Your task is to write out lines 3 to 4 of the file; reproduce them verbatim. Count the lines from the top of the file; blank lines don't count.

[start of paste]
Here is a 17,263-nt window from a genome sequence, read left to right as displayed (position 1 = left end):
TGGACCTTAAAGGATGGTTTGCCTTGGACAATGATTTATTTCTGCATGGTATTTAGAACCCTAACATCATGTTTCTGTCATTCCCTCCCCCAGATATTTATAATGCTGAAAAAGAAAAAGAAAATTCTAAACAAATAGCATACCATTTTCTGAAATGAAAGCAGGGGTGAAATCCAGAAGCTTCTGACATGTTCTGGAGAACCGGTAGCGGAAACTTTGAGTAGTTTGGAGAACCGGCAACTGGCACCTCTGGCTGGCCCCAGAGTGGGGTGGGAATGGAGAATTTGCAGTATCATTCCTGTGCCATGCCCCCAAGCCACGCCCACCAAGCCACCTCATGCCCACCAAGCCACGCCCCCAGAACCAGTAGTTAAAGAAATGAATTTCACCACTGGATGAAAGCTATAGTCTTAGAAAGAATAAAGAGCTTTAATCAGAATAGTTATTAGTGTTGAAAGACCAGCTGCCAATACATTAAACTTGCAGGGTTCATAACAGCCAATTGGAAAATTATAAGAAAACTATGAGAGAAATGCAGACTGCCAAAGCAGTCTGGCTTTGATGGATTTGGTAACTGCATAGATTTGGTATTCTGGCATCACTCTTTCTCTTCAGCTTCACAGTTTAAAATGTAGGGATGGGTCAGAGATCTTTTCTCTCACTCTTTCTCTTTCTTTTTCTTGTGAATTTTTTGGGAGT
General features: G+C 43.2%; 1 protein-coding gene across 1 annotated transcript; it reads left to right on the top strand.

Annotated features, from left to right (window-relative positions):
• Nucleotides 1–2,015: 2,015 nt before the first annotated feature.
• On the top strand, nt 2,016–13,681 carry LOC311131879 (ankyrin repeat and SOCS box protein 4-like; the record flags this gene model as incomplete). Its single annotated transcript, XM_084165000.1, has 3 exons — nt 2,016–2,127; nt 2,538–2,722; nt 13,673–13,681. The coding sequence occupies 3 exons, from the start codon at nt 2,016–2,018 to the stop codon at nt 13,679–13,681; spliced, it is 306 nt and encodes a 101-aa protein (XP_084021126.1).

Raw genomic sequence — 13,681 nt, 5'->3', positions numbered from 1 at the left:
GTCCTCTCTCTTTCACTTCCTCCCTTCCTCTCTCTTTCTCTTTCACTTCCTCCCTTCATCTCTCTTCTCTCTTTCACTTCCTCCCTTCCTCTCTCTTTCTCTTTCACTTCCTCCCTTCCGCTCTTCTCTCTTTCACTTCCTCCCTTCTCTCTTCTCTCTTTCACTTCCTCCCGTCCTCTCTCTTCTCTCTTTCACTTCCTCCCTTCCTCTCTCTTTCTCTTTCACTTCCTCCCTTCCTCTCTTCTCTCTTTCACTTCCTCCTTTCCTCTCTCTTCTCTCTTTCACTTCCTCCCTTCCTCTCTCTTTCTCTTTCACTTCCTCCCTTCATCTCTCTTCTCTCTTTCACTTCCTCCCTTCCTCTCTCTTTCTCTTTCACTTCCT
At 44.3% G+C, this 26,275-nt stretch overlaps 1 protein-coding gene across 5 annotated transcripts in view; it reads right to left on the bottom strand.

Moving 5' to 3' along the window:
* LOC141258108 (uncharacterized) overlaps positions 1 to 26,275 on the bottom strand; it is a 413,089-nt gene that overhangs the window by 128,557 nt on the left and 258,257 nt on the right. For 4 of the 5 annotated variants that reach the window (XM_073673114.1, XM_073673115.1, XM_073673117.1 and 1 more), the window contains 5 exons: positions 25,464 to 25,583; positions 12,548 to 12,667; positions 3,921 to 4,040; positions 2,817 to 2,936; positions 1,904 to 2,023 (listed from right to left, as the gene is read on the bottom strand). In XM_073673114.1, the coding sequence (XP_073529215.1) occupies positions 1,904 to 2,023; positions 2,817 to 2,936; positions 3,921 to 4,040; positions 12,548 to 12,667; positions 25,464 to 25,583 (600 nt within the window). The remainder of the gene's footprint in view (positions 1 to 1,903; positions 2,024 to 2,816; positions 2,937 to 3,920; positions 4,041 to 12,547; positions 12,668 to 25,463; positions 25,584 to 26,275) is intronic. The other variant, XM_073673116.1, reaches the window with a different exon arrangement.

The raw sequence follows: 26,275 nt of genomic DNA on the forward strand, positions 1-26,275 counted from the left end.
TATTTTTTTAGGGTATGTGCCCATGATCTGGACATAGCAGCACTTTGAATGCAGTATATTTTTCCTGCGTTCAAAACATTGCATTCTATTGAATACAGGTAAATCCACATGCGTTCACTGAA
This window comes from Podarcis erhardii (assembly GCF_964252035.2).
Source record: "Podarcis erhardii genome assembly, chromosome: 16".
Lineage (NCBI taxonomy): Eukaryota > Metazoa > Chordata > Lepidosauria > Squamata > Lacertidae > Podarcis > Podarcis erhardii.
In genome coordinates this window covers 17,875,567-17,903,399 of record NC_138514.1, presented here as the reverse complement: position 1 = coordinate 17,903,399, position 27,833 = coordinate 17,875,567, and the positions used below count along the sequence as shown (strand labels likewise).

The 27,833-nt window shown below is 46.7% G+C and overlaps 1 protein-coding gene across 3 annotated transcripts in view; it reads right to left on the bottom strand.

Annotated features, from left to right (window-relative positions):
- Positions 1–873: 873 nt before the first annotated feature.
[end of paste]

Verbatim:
General features: G+C 43.2%; 1 protein-coding gene across 1 annotated transcript; it reads left to right on the top strand.

Annotated features, from left to right (window-relative positions):